Some of the greatest music in video games has been awarded a place in the Classic FM Hall of Fame for the fifth year running.
This is great news for all the colossal old windbags who look forward to the time of year when they can take to the comments saying things like 'It's nice, but it's still from a video game' and 'I knew this would happen when we let film music in'.
More on that later.
For now, just enjoy the fact that the likes of Nobuo Uematsu and Jeremy Soule are being appreciated for their work outside their direct fanbase.
Here are the soundtracks that made it, as well as the place they came:
#272, Viva Pinata, Grant Kirkhope
#269, World of Warcraft, Russell Brower et al.
#268, Everybody's Gone to the Rapture, Jessica Curry
#221, Journey, Austin Wintory
#144, Shenmue, Yuzo Koshiro & Ryuji Iuchi,
#135, The Legend of Zelda, Koji Kondo
#126, Blue Dragon, Nobuo Uematsu
#120, The Elder Scrolls, Jeremy Soule
#98, Banjo Kazooie, Grant Kirkhope
#31, Kingdom Hearts, Yoko Shimomura
#17, Final Fantasy, Nobuo Uematsu
The hall of fame, which can be viewed in its entirety here, is always a pretty controversial affair. It'd be easy to think listening to beautiful music can make you agitated and tetchy, if going only by the messages left under each entry. Either that or old age - it seems unfair to guess.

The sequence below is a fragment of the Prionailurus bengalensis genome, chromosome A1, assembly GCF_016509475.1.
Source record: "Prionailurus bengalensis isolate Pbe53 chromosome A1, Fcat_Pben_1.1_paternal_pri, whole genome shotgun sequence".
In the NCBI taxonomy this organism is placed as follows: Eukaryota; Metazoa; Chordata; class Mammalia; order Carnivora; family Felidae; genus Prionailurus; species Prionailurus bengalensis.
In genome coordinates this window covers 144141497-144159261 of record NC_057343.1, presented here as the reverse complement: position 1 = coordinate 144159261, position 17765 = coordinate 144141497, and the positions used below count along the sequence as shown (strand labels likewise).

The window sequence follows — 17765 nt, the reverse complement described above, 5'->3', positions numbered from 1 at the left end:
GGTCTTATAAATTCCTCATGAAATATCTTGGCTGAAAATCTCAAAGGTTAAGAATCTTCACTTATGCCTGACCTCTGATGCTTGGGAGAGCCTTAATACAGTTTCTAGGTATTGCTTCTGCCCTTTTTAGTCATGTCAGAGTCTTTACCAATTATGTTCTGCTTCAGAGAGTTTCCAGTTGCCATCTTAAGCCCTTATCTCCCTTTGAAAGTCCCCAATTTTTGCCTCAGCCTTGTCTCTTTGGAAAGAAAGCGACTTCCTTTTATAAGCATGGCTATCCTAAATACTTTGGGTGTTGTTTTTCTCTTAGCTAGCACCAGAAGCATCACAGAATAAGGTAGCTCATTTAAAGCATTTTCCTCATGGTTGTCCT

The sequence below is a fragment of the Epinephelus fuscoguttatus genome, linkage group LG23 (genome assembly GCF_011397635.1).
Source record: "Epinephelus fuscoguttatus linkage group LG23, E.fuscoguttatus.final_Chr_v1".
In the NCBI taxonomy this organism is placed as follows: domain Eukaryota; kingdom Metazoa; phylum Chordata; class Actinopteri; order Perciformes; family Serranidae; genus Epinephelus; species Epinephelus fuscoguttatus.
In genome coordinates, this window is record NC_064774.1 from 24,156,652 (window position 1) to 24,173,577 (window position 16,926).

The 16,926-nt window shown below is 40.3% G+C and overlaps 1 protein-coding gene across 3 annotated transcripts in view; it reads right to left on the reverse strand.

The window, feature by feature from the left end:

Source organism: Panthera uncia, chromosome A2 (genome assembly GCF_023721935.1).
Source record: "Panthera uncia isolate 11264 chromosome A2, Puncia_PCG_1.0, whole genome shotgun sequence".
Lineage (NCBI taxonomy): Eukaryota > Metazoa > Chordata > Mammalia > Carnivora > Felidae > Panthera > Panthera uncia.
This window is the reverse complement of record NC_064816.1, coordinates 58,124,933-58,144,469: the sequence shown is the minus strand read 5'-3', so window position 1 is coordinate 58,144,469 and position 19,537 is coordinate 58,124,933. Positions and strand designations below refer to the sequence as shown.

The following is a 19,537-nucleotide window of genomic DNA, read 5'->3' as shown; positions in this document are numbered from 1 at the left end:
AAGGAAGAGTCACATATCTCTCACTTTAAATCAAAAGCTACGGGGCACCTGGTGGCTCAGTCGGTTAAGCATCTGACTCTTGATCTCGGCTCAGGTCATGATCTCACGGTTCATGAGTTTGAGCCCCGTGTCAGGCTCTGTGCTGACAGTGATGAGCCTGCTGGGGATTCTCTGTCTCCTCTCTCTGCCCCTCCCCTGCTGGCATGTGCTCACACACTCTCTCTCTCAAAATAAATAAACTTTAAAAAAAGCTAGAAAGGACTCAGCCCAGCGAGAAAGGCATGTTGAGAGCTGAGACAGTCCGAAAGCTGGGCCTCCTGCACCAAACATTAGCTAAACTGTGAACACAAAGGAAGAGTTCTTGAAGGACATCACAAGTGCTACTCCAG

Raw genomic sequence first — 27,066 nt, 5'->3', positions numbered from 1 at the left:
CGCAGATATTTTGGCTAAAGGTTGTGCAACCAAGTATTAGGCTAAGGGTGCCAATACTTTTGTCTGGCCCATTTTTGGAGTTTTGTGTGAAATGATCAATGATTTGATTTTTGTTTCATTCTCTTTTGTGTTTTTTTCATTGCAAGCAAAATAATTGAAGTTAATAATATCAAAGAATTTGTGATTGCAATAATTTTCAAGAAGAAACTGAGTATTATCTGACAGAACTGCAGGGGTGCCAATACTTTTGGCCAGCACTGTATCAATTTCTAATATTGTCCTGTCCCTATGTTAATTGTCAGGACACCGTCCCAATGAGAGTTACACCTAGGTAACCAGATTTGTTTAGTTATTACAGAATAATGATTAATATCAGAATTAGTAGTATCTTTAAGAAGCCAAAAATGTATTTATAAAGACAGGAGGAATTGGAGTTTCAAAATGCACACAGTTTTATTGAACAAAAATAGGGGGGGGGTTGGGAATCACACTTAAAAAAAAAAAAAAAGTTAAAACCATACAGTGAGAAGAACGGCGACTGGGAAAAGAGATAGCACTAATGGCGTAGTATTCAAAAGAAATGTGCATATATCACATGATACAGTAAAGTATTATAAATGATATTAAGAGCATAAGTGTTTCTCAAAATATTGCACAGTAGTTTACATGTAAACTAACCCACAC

Thankfully this year they decided to turn off the comments, not at all a bad idea.
That doesn't mean there wasn't still complaints on Facebook and in other articles.
"A couple of years ago there were 2 or 3 pieces of "gaming" music in the top 10 which could only have got there by a concerted effort of tactical voting."
"Why film and computer game soundtracks are included in classical music is somewhat artificial."
"Much as I like Holst and Pachebel among some others I cannot see them occupying their positions in the top 20, as for Uematsu at no.17 with Final Fantasy a game theme tune, how many listeners asked for that to be aired ? not gamers that's for sure, they are too busy on their consoles and wouldn't dream of listening to Classic FM. Maybe the gaming companies themselves might enlist the help of a classical radio station to promote their music, if you know what I mean"
"All that controversy over a few game tracks making the top 10 a year or two ago, where are they now? What's the saying; form is temporary, class is permanent. When little boys grow up and mature they soon realize the reason why 'traditional' classics have stood the test of time and survived through the generations, only to be re-invented time after time when the 'glory hunters' of today run out of inspiration and fall back on the geniuses of yesterday."